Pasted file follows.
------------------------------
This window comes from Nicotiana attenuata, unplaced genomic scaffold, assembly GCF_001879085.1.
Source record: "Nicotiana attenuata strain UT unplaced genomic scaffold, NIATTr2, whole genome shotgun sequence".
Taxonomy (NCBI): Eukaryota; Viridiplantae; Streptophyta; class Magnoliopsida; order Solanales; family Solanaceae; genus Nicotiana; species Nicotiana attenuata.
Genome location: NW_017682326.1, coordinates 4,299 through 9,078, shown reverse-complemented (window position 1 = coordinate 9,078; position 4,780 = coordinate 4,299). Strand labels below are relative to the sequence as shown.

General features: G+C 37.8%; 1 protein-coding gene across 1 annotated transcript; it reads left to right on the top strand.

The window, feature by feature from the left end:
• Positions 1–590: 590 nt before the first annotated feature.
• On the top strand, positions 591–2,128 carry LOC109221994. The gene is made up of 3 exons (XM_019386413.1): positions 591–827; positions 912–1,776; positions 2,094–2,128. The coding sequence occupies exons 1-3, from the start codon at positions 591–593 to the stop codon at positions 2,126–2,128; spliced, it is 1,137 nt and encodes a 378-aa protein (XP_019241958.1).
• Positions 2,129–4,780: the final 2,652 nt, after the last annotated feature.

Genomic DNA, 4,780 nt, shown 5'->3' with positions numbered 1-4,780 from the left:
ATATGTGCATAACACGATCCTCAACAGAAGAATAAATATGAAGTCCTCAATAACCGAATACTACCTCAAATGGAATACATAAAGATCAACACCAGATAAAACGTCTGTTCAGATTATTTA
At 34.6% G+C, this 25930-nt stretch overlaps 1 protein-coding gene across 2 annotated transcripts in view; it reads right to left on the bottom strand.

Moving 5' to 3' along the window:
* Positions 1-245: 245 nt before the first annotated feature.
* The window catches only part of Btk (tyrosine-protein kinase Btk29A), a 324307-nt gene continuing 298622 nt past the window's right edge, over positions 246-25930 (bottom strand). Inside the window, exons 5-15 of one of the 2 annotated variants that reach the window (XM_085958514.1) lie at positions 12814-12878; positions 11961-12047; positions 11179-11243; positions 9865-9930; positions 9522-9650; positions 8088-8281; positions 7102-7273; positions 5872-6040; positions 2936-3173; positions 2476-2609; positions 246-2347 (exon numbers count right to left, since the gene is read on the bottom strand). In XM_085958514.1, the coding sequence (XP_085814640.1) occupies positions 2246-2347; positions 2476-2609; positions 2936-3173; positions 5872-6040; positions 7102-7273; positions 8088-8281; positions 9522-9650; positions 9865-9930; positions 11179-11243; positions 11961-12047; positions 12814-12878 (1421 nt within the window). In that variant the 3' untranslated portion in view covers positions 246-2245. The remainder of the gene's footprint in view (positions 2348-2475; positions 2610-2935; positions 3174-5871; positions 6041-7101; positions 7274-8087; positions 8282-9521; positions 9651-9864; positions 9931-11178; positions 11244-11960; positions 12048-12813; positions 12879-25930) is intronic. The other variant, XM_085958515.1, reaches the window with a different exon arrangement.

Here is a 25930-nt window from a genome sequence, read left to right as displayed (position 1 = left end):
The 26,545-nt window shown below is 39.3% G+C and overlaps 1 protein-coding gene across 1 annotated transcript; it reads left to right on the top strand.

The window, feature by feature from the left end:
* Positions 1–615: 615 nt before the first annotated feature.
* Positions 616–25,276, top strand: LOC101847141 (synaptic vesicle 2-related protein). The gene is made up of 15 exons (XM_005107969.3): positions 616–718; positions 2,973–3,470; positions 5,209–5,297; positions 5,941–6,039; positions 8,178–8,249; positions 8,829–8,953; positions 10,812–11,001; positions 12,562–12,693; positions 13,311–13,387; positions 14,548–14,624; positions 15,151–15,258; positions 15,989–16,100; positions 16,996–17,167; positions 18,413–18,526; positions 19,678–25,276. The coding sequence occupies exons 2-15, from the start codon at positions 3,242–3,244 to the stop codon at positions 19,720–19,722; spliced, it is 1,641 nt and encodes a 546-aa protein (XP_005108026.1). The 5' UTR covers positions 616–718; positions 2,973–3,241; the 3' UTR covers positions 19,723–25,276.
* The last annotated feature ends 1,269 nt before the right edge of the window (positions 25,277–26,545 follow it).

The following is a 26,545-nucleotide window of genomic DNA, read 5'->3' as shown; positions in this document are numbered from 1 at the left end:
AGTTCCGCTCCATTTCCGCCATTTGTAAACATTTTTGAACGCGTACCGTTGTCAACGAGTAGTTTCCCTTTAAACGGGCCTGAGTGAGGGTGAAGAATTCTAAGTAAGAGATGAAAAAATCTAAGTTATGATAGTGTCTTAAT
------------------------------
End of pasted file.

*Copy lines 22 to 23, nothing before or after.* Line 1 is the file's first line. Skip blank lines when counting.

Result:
The following is a 26,545-nucleotide window of genomic DNA, read 5'->3' as shown; positions in this document are numbered from 1 at the left end:
AGTTCCGCTCCATTTCCGCCATTTGTAAACATTTTTGAACGCGTACCGTTGTCAACGAGTAGTTTCCCTTTAAACGGGCCTGAGTGAGGGTGAAGAATTCTAAGTAAGAGATGAAAAAATCTAAGTTATGATAGTGTCTTAAT